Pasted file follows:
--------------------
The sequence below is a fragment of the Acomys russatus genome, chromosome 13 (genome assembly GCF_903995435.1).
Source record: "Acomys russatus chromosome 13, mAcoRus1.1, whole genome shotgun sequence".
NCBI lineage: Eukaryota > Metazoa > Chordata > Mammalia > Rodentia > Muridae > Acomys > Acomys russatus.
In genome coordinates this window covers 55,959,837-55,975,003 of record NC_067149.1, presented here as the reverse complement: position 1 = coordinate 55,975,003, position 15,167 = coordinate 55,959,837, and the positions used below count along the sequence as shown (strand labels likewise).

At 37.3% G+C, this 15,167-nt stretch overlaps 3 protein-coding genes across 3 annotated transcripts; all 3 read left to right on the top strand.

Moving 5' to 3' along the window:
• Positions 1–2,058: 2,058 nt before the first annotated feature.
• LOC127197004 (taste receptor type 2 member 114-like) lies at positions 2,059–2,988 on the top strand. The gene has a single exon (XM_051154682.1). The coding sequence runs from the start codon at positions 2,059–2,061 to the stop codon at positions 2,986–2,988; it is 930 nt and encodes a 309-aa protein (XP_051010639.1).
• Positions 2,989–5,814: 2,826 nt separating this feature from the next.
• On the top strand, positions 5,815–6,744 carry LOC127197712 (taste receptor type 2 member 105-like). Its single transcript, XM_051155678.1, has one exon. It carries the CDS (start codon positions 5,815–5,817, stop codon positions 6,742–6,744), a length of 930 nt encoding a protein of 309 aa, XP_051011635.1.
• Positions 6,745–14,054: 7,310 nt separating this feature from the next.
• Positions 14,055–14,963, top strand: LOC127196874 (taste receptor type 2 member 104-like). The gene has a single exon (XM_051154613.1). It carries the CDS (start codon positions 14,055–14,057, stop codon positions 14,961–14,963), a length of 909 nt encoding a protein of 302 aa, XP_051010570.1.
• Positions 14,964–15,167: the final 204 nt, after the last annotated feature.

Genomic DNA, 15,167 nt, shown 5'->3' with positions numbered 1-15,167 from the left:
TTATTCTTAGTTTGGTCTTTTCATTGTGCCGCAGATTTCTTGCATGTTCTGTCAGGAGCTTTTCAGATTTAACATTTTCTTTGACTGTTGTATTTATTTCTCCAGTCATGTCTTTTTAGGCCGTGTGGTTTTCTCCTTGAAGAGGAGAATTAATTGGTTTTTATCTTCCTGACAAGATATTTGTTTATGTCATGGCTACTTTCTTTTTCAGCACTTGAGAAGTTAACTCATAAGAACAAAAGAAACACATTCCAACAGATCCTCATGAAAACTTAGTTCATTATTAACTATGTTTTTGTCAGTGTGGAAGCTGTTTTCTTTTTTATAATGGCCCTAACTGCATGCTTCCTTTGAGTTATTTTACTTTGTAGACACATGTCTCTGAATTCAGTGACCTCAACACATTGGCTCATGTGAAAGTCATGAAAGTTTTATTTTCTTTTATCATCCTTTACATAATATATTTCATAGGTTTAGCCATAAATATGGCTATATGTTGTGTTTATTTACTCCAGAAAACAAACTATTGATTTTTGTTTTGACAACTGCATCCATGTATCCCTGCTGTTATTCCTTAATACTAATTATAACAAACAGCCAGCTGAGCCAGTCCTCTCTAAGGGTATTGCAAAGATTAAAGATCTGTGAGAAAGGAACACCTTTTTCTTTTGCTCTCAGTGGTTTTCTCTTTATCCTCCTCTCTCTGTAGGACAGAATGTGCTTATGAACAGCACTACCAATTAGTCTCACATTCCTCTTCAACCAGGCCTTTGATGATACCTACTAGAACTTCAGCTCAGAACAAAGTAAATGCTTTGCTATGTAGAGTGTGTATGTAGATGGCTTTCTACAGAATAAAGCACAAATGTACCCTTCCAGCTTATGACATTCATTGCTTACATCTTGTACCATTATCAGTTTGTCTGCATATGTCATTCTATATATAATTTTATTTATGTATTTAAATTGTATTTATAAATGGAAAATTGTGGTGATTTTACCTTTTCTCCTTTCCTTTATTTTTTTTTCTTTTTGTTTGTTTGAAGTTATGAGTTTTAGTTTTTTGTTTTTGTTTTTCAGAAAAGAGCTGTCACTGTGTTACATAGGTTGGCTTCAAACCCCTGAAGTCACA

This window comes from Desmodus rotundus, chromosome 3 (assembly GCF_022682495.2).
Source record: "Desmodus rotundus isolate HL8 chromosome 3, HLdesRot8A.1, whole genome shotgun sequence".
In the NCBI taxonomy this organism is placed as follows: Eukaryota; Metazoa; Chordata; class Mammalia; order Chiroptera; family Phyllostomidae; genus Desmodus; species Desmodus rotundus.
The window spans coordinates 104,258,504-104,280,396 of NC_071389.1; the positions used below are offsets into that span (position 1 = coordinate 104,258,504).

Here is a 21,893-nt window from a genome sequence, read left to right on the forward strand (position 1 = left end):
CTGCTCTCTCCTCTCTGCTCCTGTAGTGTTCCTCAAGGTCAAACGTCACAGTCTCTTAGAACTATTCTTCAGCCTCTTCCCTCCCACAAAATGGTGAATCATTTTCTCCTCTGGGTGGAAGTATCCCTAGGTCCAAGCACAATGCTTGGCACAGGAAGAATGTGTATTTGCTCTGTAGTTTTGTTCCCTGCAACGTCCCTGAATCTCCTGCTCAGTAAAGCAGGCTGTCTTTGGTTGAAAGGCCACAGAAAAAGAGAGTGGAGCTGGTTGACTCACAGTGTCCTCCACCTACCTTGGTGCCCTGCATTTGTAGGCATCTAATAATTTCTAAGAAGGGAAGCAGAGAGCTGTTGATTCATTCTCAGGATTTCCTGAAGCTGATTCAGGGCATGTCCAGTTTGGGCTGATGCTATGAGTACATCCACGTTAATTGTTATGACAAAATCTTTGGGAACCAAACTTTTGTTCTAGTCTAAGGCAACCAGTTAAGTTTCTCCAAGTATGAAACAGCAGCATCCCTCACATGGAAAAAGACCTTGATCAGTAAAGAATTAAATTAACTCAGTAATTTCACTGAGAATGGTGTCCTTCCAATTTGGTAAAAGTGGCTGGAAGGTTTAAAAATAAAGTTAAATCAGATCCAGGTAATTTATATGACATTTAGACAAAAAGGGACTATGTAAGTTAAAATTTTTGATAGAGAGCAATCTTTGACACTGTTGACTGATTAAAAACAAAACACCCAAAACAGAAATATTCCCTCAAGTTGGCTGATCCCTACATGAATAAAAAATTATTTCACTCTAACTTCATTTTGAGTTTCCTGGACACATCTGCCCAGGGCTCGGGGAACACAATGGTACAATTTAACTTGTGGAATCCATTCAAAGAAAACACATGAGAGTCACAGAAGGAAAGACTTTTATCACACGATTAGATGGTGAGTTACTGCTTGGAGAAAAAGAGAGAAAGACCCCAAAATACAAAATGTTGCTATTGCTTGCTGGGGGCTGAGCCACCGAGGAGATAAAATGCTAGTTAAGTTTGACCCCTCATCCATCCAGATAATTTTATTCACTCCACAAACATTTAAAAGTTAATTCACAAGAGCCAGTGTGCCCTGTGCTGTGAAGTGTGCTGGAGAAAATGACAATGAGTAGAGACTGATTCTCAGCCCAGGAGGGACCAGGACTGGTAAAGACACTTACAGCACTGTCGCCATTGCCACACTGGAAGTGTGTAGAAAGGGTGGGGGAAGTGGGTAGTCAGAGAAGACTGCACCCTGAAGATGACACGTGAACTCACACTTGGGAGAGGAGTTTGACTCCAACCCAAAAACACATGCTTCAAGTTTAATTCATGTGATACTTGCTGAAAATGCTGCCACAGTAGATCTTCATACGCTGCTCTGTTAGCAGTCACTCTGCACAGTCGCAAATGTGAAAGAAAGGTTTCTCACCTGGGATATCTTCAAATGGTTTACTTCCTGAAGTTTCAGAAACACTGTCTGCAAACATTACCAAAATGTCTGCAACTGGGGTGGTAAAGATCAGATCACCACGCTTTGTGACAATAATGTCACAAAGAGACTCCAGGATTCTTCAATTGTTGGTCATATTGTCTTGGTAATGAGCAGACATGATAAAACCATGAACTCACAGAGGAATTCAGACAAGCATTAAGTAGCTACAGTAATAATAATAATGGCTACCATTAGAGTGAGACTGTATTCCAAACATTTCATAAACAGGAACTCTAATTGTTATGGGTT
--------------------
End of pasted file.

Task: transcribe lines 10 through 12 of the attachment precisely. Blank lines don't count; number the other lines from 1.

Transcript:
• On the top strand, positions 5,815–6,744 carry LOC127197712 (taste receptor type 2 member 105-like). Its single transcript, XM_051155678.1, has one exon. It carries the CDS (start codon positions 5,815–5,817, stop codon positions 6,742–6,744), a length of 930 nt encoding a protein of 309 aa, XP_051011635.1.
• Positions 6,745–14,054: 7,310 nt separating this feature from the next.
• Positions 14,055–14,963, top strand: LOC127196874 (taste receptor type 2 member 104-like). The gene has a single exon (XM_051154613.1). It carries the CDS (start codon positions 14,055–14,057, stop codon positions 14,961–14,963), a length of 909 nt encoding a protein of 302 aa, XP_051010570.1.